“Machinal” took the stage for the first time yesterday and from beginning to end, audience members experienced an eerie and sometimes uncomfortable setting.
In “Machinal,” the bold protagonist, Helen, is in the constant struggle for love and, more importantly, her struggle to understand her insanity.
Throughout the play, there are many bold displays of provocative behavior and some domestic violence. While some scenes were hard to watch, they played an important role in the plot, and most times these uneasy scenes were displayed through an interesting silhouette on canvas.
The play used three different towers with various images projected upon them. That was the only set pieces besides two blocks, requiring the directors and designers to use the towers in a very abstract way. This often allowed distortion, not only of the images they were projecting, but distortion of your thought process. That seemed to be an ongoing theme in the play.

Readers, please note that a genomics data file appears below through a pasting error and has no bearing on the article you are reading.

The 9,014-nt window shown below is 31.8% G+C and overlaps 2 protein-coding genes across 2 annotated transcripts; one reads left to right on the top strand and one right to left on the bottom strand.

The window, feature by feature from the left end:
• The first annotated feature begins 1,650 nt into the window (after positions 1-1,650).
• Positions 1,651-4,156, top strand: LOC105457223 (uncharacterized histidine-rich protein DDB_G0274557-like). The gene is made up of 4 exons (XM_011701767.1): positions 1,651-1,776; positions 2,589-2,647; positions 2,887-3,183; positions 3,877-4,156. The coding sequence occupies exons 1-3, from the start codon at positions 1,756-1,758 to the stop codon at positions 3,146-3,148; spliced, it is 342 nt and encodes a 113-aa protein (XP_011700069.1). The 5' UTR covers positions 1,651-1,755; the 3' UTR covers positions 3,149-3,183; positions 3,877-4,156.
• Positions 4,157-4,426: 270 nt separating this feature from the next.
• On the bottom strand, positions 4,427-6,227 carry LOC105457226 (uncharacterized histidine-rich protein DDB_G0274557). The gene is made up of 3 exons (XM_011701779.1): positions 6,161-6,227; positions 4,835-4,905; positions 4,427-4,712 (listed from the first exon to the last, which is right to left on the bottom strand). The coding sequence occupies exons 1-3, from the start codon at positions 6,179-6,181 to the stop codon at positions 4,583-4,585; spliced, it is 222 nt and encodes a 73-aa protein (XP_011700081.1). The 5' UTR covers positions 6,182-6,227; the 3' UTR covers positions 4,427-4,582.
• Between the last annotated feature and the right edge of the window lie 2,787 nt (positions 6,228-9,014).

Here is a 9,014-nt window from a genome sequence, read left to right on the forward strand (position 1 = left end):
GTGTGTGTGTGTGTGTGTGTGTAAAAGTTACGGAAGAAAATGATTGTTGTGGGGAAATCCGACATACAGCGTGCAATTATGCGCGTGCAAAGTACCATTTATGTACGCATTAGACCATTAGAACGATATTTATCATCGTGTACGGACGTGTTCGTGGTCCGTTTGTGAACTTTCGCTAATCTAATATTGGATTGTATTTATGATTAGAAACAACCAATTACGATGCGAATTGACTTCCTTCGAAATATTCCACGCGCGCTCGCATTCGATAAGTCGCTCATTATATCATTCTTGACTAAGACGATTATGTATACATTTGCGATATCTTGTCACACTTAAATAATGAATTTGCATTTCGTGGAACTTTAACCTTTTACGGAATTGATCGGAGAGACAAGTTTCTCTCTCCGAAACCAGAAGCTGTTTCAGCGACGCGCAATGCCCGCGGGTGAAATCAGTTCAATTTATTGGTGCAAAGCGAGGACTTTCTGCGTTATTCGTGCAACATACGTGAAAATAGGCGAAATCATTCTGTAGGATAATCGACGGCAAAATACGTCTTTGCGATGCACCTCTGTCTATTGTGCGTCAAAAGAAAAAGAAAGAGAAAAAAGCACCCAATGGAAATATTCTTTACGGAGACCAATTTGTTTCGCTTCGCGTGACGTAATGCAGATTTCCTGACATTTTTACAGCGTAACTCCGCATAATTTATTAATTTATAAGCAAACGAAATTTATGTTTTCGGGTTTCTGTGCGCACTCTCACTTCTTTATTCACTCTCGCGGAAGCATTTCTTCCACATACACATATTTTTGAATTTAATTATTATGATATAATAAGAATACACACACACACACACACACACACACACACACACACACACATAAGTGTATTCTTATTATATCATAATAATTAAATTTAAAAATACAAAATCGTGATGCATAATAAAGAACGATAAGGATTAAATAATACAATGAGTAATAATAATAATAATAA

However, the disorienting play let the talented actors make their intentions and the plot very clear. The plot itself was deeply involved with the common understanding of Helen and her insanity. Not only do you see her swaying emotions grow to sometimes violent situations, you actually see her thought process. Often, her thoughts were acted out, but most times, they projected onto the three towers.
During the play, the theme seems to be constant and is often drilled into your mind with repetitiveness.
The play also displayed an interesting dance number, amplifying the 1920’s setting. There is also a little singing, which showcases the magnificent cast’s range of abilities and talent.
The director of the David McTier, Ph.D, said the energy was good and the audience was attentive. He also noted the technical aspect of the show, saying it is a difficult show to put on. This was observed from the audience perspective, but for the entirety of the play, transitions between projections, lighting and sound were borderline flawless. Props to you, technical crew.
“Machinal” will be showing in the Erica Starr Theatre evenings at 8 p.m. through Oct. 11.
For more information, contact 936-294-1339.